My programmes offer small exercises – from just five minutes a day – which is a doable target. When everything is chaos you should still be able to manage this. A regular routine creates a domino effect because you have more energy and more strength, so you can do more.

Why is strength training so key for women?
There’s huge focus in the research community on sarcopenia – age-related muscle loss – being a problem for women, even younger women.

During the perimenopause, the brain’s metabolism can go down by up to 30 per cent, leading to a higher risk of cognitive disease and decreasing levels of oestrogen can lead to weight gain. Strength exercise helps by building muscle mass and increasing insulin sensitivity.

Research from Copenhagen University has found that after the age of 50, for example, the brain tissue which activates fast twitch muscle fibres start to deteriorate. Kettlebell training in different planes of motion can boost these fast twitch fibres.

If you could give one message to trainers working with women, what would it be?
Aim to focus more on strength training: fewer reps, longer pauses and get some stimulation of fast twitch muscle fibres going, for insurance against the effects of ageing.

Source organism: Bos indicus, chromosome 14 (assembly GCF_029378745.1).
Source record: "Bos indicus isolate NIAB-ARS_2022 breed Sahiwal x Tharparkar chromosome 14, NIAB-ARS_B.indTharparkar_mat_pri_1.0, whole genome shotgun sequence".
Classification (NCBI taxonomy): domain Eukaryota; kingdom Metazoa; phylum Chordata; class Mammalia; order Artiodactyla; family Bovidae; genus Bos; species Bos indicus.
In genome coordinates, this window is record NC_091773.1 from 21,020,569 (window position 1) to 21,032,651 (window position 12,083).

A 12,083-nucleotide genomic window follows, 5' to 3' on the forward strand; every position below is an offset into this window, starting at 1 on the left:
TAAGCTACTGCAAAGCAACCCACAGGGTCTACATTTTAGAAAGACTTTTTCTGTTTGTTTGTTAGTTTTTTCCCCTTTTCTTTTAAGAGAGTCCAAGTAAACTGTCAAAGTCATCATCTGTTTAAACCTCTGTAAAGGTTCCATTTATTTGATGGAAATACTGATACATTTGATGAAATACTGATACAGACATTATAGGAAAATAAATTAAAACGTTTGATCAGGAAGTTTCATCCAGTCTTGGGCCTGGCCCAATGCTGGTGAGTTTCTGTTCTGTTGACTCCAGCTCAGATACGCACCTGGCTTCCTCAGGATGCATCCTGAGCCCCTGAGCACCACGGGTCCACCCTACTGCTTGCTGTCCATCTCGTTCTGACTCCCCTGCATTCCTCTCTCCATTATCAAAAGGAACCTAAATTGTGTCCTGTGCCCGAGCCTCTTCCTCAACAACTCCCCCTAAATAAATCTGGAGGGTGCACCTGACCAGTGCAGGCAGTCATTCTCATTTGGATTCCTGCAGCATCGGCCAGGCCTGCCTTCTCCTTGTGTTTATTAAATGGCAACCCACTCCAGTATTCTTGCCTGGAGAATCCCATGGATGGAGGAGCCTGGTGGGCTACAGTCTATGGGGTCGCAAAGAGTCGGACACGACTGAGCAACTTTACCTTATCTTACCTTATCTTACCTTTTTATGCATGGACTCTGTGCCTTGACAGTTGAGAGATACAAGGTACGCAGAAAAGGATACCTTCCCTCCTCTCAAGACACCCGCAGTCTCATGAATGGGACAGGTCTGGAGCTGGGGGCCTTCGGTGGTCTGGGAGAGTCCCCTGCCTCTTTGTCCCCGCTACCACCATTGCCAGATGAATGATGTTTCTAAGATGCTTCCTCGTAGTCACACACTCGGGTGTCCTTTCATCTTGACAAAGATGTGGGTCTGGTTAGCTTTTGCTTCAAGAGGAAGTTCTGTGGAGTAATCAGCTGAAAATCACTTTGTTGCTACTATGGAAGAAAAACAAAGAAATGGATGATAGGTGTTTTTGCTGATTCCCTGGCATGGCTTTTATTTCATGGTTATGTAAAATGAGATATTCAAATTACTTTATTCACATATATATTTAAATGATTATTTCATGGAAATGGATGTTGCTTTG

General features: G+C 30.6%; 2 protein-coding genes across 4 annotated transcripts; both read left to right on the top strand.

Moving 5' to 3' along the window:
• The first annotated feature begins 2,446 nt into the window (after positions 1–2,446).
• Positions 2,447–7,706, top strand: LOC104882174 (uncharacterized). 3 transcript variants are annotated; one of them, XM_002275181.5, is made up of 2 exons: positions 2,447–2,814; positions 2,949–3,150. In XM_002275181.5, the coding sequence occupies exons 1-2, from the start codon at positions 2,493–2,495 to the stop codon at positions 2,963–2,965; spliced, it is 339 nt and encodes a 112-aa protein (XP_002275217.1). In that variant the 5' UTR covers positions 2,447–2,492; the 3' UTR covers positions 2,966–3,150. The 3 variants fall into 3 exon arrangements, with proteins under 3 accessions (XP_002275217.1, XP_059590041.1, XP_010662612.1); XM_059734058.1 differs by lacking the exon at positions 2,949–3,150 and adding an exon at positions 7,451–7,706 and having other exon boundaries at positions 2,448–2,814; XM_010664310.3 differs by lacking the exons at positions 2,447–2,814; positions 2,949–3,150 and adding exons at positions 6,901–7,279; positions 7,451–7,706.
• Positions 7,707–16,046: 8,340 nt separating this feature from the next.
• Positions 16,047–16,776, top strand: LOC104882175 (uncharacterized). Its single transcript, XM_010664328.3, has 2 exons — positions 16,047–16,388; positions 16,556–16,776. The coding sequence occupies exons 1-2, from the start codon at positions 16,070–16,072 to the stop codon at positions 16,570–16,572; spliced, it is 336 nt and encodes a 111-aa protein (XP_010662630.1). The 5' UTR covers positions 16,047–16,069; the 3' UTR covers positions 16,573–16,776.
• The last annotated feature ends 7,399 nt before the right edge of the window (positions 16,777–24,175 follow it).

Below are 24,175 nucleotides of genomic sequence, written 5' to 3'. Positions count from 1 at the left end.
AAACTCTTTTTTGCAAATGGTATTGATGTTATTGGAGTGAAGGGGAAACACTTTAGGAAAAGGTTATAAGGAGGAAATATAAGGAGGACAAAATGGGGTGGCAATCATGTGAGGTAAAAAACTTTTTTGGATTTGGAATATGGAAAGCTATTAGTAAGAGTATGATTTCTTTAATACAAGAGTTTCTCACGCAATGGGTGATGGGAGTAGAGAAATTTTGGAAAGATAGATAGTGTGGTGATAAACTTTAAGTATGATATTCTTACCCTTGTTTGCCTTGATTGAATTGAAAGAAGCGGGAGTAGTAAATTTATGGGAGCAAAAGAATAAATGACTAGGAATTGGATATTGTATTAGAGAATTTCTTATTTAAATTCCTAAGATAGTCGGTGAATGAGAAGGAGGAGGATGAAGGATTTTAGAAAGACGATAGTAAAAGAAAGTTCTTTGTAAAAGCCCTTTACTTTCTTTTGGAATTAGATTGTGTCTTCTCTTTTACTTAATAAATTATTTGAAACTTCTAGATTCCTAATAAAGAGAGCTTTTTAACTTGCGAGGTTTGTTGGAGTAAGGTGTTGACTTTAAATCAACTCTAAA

Also, eat more real food! Exercise isn’t just about burning calories. Shift the perspective. Try to get people out of the diet mentality.

Many people resort to snacking, as they don’t tend to eat enough variety in their main meals. Women also tend to undereat protein, but research is showing us that it’s very important for our muscles, our brains, our bones and our overall longevity. If you eat more protein you’ll find you should no longer crave snacks in the afternoon.

Also don’t go low carb! Our most vital longevity resource is fast twitch muscle and to be able to get them to work you need carbs. When you feel full and energised you have more energy, feel stronger and want to work out. When you’re physically active you’re more likely to want foods which are good for you.